Bold and prudent, aggressive and smart, fearless and well-prepared.

Gov. Michelle Lujan Grisham laid out her plan for the Legislature's 60-day session Tuesday, as lawmakers convened from across the state to spend the next two months crafting a budget and new policies for New Mexico.

It's the first time in eight years that all one party, the Democrats, controls both the Legislature and the governor's office. The party swept to power in November, winning every constitutional office and building on its cushion in the House of Representatives.

New Democratic Rep. Andrea Romero of Santa Fe chats ahead of the governor’s address.
New Democratic Rep. Andrea Romero of Santa Fe chats ahead of the governor’s address.

Women from both the Democratic and Republican parties made gains in representation, too.  Lujan Grisham spent a few moments addressing reproductive rights, a deeply divisive issue.

"Let us show the women of this state that we will not allow faraway federal judges to determine autonomy over their bodies," she told the crowd assembled in the House chambers. "The old criminal abortion law of this state, one of only nine left in the country, must go."

Rep. Javier Martinez, D-Albuquerque and early childhood learning advocate Allen Sanchez.
Rep. Javier Martinez, D-Albuquerque and early childhood learning advocate Allen Sanchez.

The governor spent much of the speech talking about plans for the state's public education system. Last summer, a judge ordered New Mexico to provide a "sufficient education" to all its students. The edict effectively means the state will have to increase its spending. The governor has proposed doubling the Indian Education Fund and pumping $55 million into bilingual and multicultural programs. It's part of a nearly $500 million increase in her education budget.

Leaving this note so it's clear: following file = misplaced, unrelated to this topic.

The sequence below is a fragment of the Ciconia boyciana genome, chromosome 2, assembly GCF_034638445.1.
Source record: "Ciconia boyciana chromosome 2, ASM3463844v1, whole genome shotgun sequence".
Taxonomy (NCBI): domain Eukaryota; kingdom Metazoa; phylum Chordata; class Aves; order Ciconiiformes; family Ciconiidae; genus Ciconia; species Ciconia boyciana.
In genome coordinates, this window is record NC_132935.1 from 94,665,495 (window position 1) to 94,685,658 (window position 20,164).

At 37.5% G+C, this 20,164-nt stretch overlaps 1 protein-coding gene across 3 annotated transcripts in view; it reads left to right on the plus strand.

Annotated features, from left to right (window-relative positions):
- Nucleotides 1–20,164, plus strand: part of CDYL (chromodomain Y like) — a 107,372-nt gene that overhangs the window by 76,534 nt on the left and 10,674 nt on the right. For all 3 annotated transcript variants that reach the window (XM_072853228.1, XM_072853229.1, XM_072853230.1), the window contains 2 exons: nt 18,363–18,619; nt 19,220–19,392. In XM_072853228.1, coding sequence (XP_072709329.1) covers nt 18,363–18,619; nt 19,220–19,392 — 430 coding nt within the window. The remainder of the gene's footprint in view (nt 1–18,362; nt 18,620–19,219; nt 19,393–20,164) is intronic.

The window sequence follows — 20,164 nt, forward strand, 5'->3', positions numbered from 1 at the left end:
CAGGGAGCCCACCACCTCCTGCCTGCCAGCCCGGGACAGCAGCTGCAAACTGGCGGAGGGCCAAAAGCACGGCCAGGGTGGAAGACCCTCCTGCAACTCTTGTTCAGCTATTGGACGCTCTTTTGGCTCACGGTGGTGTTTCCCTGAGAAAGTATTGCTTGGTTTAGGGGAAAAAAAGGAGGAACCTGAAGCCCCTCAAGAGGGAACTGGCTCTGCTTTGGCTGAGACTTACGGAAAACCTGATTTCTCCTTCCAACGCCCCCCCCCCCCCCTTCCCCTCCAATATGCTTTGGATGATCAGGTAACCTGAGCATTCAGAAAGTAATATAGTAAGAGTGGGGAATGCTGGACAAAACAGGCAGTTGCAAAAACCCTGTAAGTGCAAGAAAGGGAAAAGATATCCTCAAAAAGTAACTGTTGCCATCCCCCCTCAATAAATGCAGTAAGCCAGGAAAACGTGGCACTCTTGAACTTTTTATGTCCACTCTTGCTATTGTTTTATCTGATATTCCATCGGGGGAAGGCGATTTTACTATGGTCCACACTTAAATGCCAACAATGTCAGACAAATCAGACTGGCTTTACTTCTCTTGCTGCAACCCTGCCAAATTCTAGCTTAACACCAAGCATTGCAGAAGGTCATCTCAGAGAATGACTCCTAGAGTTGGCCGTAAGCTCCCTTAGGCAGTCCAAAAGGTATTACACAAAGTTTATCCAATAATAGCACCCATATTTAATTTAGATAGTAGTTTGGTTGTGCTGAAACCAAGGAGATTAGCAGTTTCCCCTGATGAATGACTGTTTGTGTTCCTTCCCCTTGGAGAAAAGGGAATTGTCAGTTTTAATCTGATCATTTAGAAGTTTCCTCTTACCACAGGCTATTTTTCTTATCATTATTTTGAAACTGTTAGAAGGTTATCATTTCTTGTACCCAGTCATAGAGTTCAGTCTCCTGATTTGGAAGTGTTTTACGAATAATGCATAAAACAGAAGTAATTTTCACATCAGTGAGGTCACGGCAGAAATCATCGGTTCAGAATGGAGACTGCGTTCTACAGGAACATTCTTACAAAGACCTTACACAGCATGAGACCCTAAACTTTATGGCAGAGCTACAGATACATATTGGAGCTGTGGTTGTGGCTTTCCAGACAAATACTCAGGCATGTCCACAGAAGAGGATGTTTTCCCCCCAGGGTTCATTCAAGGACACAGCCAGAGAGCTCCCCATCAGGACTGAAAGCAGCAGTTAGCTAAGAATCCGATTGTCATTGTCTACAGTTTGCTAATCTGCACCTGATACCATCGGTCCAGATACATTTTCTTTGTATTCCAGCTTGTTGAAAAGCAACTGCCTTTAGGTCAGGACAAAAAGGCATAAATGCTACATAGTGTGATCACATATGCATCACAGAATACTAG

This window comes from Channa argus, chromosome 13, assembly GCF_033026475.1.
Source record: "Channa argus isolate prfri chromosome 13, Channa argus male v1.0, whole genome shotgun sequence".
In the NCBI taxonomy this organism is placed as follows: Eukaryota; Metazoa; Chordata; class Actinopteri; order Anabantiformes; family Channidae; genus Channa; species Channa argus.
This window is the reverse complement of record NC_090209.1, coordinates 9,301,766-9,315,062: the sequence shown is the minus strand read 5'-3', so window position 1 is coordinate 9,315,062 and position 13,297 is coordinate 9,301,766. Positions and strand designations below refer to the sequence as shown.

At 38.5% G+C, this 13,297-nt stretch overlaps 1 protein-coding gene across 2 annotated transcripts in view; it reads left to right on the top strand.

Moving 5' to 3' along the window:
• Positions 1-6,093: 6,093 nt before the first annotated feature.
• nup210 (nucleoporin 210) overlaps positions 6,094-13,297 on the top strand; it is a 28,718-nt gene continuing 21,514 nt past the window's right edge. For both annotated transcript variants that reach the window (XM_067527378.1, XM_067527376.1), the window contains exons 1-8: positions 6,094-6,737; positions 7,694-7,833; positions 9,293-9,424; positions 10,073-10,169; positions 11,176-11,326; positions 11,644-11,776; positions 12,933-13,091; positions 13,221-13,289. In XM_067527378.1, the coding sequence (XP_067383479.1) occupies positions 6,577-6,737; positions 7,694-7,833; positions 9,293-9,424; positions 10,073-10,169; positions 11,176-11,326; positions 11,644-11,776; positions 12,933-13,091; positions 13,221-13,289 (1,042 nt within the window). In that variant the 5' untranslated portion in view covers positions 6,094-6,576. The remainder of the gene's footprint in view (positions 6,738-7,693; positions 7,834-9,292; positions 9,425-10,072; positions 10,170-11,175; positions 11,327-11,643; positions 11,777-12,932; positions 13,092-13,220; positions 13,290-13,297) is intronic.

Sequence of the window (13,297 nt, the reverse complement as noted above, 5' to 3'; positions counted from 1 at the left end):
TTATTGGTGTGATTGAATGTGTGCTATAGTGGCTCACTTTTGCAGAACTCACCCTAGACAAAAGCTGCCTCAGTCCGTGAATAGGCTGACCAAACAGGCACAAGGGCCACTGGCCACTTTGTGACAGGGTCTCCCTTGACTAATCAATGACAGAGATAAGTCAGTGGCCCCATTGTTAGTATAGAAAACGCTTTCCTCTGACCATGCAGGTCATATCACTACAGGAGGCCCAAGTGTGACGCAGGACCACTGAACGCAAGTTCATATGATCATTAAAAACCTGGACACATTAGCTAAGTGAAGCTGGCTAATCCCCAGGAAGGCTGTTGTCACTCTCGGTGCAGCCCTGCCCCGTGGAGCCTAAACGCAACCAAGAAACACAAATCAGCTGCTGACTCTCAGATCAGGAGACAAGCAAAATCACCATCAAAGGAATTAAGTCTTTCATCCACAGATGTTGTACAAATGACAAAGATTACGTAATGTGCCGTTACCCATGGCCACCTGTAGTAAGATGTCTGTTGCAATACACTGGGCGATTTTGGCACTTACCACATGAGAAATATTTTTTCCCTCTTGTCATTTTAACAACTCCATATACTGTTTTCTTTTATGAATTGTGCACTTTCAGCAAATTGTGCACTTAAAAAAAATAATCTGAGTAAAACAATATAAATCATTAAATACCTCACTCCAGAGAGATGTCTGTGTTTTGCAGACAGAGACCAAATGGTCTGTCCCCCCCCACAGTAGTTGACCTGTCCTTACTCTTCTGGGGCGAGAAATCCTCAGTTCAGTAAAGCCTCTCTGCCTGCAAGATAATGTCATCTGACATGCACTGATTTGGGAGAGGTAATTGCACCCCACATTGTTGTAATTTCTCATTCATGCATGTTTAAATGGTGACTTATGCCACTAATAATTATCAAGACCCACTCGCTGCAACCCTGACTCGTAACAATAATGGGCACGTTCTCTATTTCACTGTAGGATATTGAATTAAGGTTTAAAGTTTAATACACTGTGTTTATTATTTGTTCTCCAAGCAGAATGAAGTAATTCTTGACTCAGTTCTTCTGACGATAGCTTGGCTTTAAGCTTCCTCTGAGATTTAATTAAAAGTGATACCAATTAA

"I didn't need to read a judge's order to know that we can do more, we can do better," the governor said. "On this we can all agree: No New Mexico student should ever fall through the cracks."

Sens. Carlos Cisneros, D-Questa, and George Muñoz, D-Gallup, speak with Albuquerque City Councilor Ken Sanchez.
Sens. Carlos Cisneros, D-Questa, and George Muñoz, D-Gallup, speak with Albuquerque City Councilor Ken Sanchez.

Republicans sat on their hands for much of the speech, a practice that's become commonplace for both parties when a governor of the opposite political persuasion delivers the State of the State address.

Despite the outward display of political solidarity, Republicans have said they're willing to work with the governor on some issues, including tax reform. For her part, the governor pledged an open ear.

"I recognize that many of you may share my enthusiasm but not my exact roadmap for how we move ahead. I get that. In the sixty days ahead, I promise you this: I will listen as much as I talk," she said, joking that her old tactic of winning money for her Cabinet agencies by not shutting up in committee hearings may not reassure many veteran legislators. "I want to learn from you and incorporate as many of your good ideas into mine, into solid legislation and policymaking for New Mexico."

Rep. Jason Harper, R-Rio Rancho, and former colleague Bill McCamley, secretary-designate of the Department of Workforce Solutions.
Rep. Jason Harper, R-Rio Rancho, and former colleague Bill McCamley, secretary-designate of the Department of Workforce Solutions.

Democratic leaders are trying something new this session in an effort to make the first few weeks more productive than in sessions past. The so-called rocket docket will offer a single committee hearing in each body for bills that have passed the Legislature before. The governor voiced support for the plan, which begins in earnest tomorrow.